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*****5 STAR Article by Irina Slav - "The Ugly Truth About Renewable Power"

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"The Ugly Truth About Renewable Power" by Irina Slav is a fabulous read!  After having been kept hidden underneath the rug by the political narratives of our times, Irina pulls out the common sense and real world living.

Give the article a "PING!"  Click the link...     https://oilprice.com/Alternative-Energy/Renewable-Energy/The-Ugly-Truth-About-Renewable-Power.html

EXCERPT from article

"...The author of this article grew up in the 1980s in Bulgaria—a time when the country's socialist government exported so much electricity for hard currency payments that blackouts were a part of life. It wasn't a particularly convenient life, but millions of people lived that way in both Bulgaria and Romania. It’s worth mentioning, though, that back in the 1980s, people were not constantly online. Our energy consumption has soared since then...."

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(edited)

The article cites the falloff in wind power and reliance on uncontracted imports as the culprits in California's blackouts. 

Both have been solved through putting contracts in place and bringing more than 2GWh worth of batteries online with much more coming soon. 2GWh is more than our energy shortage was thus we would not have had a shortage or blackouts had they been online last summer. 

Edited by Jay McKinsey
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Wind Power Giant’s Profit Hit by Rocks on the Seabed

By 
 

The company identified a total of 10 projects in the U.K. and Europe that used the same design that may need to be remedied.

Some projects will be easy to fix. The company can just dump more rocks on top of the cables to make them stay in place.

https://www.bloomberg.com/news/articles/2021-04-29/wind-power-giant-s-profit-hit-by-rocks-on-the-seabed

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1 hour ago, RichieRich216 said:

And fossil fuel is charging those batteries….

No

image.thumb.png.d2feb7e205a7c4a17aea143a9d637a97.png

image.thumb.png.9b06c3f84c5e5d8ce0ffd0052d037217.png

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(edited)

11 minutes ago, Jay McKinsey said:

No

image.thumb.png.d2feb7e205a7c4a17aea143a9d637a97.png

image.thumb.png.9b06c3f84c5e5d8ce0ffd0052d037217.png

I am certain there are some days where fossil fuel is charging them.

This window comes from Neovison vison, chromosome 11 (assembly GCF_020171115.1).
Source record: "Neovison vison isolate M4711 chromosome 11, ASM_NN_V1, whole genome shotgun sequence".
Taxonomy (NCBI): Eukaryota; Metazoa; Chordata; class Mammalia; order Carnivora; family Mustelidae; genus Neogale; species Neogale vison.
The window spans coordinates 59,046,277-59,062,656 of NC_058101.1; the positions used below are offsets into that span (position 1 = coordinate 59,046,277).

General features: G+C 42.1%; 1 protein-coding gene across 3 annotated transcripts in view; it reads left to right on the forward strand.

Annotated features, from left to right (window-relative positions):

You sure imported a lot on that day, too.

Edited by turbguy

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16 minutes ago, Eyes Wide Open said:

Wind Power Giant’s Profit Hit by Rocks on the Seabed

By 
 

The company identified a total of 10 projects in the U.K. and Europe that used the same design that may need to be remedied.

Some projects will be easy to fix. The company can just dump more rocks on top of the cables to make them stay in place.

https://www.bloomberg.com/news/articles/2021-04-29/wind-power-giant-s-profit-hit-by-rocks-on-the-seabed

The company can just dump more rocks on top of the cables to make them stay in place. It’s quite a limited cost to dump more rocks,

Going forward all they have to do is dump more rocks. Easy cheap fix for future development.

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37 minutes ago, turbguy said:

I am certain there are some days where fossil fuel is charging them.

A couple MW here or there for grid demand smoothing but otherwise what would be the point in doing that? We always have a big chunk of those variable renewables on the grid. 

Feel free to find a day or two when you think that natural gas is the primary source of charging: http://www.caiso.com/TodaysOutlook/Pages/supply.html 

 

Edited by Jay McKinsey

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26 minutes ago, Jay McKinsey said:

A couple MW here or there for grid demand smoothing but otherwise there would be no point in doing that. We always have a big chunk of those variable renewables on the grid. 

Feel free to find a day or two when you think that natural gas is the primary source of charging: http://www.caiso.com/TodaysOutlook/Pages/supply.html 

 

Just about any day. 

Several ways of looking at the situation.  Here's one:

  1. If you assume all renewables are assigned to service instantaneous demand...
  2. Then there is no renewable sources available for charging.  It must therefore be other sources assigned to charging.  Those other sources include fossil generation.